During a religious procession in 1896, at Barcelona, a bomb was thrown. Immediately three hundred men and women were arrested. Some were Anarchists, but the majority were trade unionists and Socialists. They were thrown into the notorious prison at the fortress of Montjuïc in Barcelona and tortured. After a number had been killed, or had gone insane, their cases were taken up by the liberal press of Europe, resulting in the release of a few survivors. Reputedly it was Cánovas del Castillo who ordered the torture, including the burning of the victims' flesh, the crushing of their bones, and the cutting out of their tongues. Similar acts of brutality and barbarism had occurred during his regime in Cuba, and Canovas remained deaf to the appeals and protests of civilized conscience.[4]

His attempts to stabilize Spain's parliamentary system achieved a measure of success until World War I in which Spain was not spared the disturbances that ravaged much of the European continent. According to some views, his regime was a welcomed change from Spanish liberalism, considered by some to deny equal participation to political rivals. The restored parliamentary monarchy recognized the principle of allowing rival political opponents within the framework of a constitution. Yet, it would be decades before universal male sufferage and other typical characteristics of modern democratic systems were implemented; it was still very much an electoral system dominated by parties of established local elites.[5]

Man of letters

At the same time, Cánovas remained an active man of letters. His historical writings earned him a considerable reputation, particularly his History of the Decline of Spain (Historia de la decadencia de España) for which he was elected at the young age of 32 to the Real Academia de la Historia in 1860. That was followed by elevation to other bodies of letters, including the Real Academia Española in 1867, the Academia de Ciencias Morales y Políticas in 1871 and the Real Academia de Bellas Artes de San Fernando in 1887. He also served as the head of the Athenaeum in Madrid (1870–74, 1882–84 and 1888–89).


Assassination of Antonio Cánovas del Castillo on 8 August 1897, Mondragón.

In 1897, he was shot dead by Michele Angiolillo, an Italian anarchist, at the spa Santa Águeda, in Mondragón, Guipúzcoa.[6] Angiolillo invoked vengeance on Canovas on behalf of the execution of Jose Rizal and other Barcelona anarchists.[7] He thus did not live to see Spain's loss of her final colonies to the United States after the Spanish–American War.

Personal life

He married María de la Concepción Espinosa de los Monteros y Rodrigo de Villamayor on 20 October 1860; he was widowed on 3 September 1863.[8] He married Joaquina de Osma y Zavala on 14 November 1887.[9][10] No progeny survived him.

Ideology and thought

Cánovas was the chief architect of the Restoration regime, that strived for bringing stability to the Spanish society.[11] It has been emphasized that the two figures most influential to his political ideas were Edmund Burke (from whom he derived a brand of traditionalism with a historicist rather than religious matrix) and Joaquín Francisco Pacheco.[12] Cánovas embraced an essentialist, metaphysical and providentialist conception of the nation.[13] A staunch opponent to universal suffrage, he held the view that "universal suffrage begets socialism in a natural, necessary and inevitable way".[14]

In reference to his political and intellectual stature, Cánovas was nicknamed as el Monstruo ("The Monster") by his peers.[15]


Cánovas's tomb at the Panteón de Hombres Ilustres in Madrid.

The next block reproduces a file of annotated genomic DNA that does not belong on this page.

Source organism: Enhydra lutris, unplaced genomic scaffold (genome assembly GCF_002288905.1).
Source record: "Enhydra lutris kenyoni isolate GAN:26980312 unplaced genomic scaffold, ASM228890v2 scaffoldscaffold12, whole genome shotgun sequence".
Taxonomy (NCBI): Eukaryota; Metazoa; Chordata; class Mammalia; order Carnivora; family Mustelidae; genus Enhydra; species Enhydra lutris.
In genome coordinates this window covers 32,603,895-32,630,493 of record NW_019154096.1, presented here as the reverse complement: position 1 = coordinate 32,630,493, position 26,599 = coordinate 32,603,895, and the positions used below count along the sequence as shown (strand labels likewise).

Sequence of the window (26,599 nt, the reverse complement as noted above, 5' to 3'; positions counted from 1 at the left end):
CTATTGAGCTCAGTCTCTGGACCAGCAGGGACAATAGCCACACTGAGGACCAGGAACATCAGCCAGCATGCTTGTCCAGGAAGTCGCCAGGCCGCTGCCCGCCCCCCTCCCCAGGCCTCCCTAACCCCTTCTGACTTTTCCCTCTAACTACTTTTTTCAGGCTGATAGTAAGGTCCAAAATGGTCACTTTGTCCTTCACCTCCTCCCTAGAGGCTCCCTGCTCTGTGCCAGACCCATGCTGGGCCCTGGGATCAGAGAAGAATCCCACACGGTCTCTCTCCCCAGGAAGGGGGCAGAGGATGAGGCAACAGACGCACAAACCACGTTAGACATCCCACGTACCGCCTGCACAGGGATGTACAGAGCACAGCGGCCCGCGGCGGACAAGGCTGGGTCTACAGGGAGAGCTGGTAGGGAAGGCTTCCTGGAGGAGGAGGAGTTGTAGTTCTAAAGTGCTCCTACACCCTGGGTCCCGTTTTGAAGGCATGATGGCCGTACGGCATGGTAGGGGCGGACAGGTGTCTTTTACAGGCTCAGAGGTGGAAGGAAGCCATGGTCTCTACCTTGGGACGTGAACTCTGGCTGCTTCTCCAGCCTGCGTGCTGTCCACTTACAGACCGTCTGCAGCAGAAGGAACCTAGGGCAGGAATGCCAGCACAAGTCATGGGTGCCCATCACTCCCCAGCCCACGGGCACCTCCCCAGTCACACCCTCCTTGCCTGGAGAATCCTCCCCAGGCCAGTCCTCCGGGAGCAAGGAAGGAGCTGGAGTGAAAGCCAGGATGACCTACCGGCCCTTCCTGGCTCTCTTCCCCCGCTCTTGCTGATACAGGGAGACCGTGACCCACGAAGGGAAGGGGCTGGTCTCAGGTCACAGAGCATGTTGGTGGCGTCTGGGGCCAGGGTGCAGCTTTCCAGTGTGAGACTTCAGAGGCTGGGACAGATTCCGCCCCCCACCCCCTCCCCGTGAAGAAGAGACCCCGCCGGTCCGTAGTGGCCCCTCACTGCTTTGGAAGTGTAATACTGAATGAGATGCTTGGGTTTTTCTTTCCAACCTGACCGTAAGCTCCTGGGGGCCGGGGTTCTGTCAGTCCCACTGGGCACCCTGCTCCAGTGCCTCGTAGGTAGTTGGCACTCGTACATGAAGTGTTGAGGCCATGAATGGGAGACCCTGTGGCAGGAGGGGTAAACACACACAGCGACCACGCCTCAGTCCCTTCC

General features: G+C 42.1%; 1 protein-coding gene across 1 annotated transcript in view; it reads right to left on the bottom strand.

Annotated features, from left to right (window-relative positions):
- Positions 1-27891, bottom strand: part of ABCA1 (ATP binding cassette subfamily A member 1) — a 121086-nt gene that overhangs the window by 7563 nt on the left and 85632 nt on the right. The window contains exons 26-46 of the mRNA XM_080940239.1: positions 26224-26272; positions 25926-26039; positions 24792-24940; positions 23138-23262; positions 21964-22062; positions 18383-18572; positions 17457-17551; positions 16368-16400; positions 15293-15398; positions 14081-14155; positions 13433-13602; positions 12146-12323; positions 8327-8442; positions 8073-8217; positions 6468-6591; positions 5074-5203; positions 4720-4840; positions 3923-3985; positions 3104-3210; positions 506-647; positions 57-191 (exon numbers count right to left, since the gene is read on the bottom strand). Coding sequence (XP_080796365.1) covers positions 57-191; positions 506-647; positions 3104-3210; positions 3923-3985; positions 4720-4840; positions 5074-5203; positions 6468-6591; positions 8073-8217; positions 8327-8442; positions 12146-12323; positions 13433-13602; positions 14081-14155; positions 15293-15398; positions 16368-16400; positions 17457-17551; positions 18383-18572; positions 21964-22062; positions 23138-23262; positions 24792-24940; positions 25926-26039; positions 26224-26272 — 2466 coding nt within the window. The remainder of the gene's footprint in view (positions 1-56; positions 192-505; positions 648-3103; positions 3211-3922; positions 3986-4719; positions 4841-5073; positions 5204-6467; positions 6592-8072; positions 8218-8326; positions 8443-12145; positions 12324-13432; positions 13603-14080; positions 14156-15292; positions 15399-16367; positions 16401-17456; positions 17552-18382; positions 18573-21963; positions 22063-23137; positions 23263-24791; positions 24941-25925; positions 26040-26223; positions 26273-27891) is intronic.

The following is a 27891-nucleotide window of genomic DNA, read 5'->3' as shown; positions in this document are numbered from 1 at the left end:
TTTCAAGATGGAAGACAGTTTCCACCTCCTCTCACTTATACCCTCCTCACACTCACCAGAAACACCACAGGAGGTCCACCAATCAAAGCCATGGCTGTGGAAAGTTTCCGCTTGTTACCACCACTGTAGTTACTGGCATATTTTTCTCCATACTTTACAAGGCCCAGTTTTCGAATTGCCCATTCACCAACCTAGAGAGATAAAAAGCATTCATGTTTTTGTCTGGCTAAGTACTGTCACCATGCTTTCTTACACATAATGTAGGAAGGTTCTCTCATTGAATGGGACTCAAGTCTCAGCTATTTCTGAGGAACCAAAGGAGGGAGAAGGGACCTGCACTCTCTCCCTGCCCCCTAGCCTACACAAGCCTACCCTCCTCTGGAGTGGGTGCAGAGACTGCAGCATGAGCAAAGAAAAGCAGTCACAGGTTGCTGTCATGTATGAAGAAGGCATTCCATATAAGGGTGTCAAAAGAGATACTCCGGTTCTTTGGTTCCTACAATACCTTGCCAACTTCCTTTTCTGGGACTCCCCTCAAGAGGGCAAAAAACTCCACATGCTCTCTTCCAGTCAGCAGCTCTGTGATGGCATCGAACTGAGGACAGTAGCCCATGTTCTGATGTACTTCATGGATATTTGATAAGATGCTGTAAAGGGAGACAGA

The policies of repression and political manipulation that Cánovas made a cornerstone of his government helped foster the nationalist movements in both Catalonia and the Basque provinces and set the stage for labour unrest during the first two decades of the 20th century. The disastrous colonial policy not only led to the loss of Spain's remaining colonial possessions in the Pacific and Caribbean but also seriously weakened the government at home. A failed postwar coup by Camilo de Polavieja set off a long period of political instability, which ultimately led to the collapse of the monarchy and the dissolution of the constitution that Cánovas had authored.

His white marble mausoleum was carved by Agustí Querol Subirats at the Panteón de Hombres Ilustres, in Madrid.[16][17]



  1. Karnow, Stanley (1989). "Antonio Canovas". In Our Image: America's Empire in the Philippines. Random House. ISBN 978-0394549750.
  2. "Canovas nunca morirá". Archived from the original on 2015-09-20.
  3. Ruiz 1998, pp. 14–15.
  4. Goldman, Emma. "The Psychology Of Political Violence". Anarchism And Other Essays. Gutenberg.
  5. Payne, Stanley G. (2006). The Collapse of the Spanish Republic 1933-1936. United States: Yale University Press.
  6. Tamburini, Francesco (1996). "Michele Angiolillo e l' assassinio de Cánovas del Castillo". Spagna Contemporanea (in Italian) (9): 101–130. ISSN 1121-7480 via Dialnet.
  7. Anderson, Benedict (2005). Under Three Flags: Anarchism and the Anti-Colonial Imagination. London: Verson. p. 193. ISBN 1-84467-037-6.
  8. Espinosa de los Monteros y Ortega, Eugenio (8 August 2019). "Una carta inédita de Cánovas del Castillo". ABC.
  9. "La Duquesa de Cánovas del Castillo" (PDF). Gente Conocida. 21 August 1901.
  10. Roldán de Montaud, Inés (2015). "La elite político-administrativa del Ministerio de Ultramar: los subsecretarios (1863-1899)". In Jean-Philippe Luis (ed.). L'État dans ses colonies. Collection de la Casa de Velázquez. Madrid: Casa de Velázquez. pp. 99–118. ISBN 9788490961506.
  11. Gow, Richard (11 February 2016). "Civil and Military Relations in Spain in the Context of World War I". In Gearóid Barry, Enrico Dal Lago & Róisín Healy (ed.). Small Nations and Colonial Peripheries in World War I. Leiden and Boston: Brill. p. 108. ISBN 978-90-04-29296-3.
  12. Gómez Ochoa 2000, p. 152.
  13. Osés Gorráiz 1999, p. 193.
  14. Osés Gorráiz 1999, p. 202.
  15. Seco Serrano 1997, p. 415.
  16. Heatley, Pilar (8 June 2010). "El arte y la muerte en el Panteón de Hombres Ilustres". El Mundo. Madrid: Unidad Editorial Internet, S.L. Retrieved 23 November 2019.
  17. Rincón, David Alonso (31 October 2019). "El desconocido y oculto Panteón de los Hombres Ilustres en el centro de Madrid". Libertad Digital (in Spanish). Retrieved 23 November 2019.

Further reading

Other sources

The original version of this article draws heavily on the corresponding article in the Spanish-language Wikipedia, which was accessed in the version of 6 September 2007.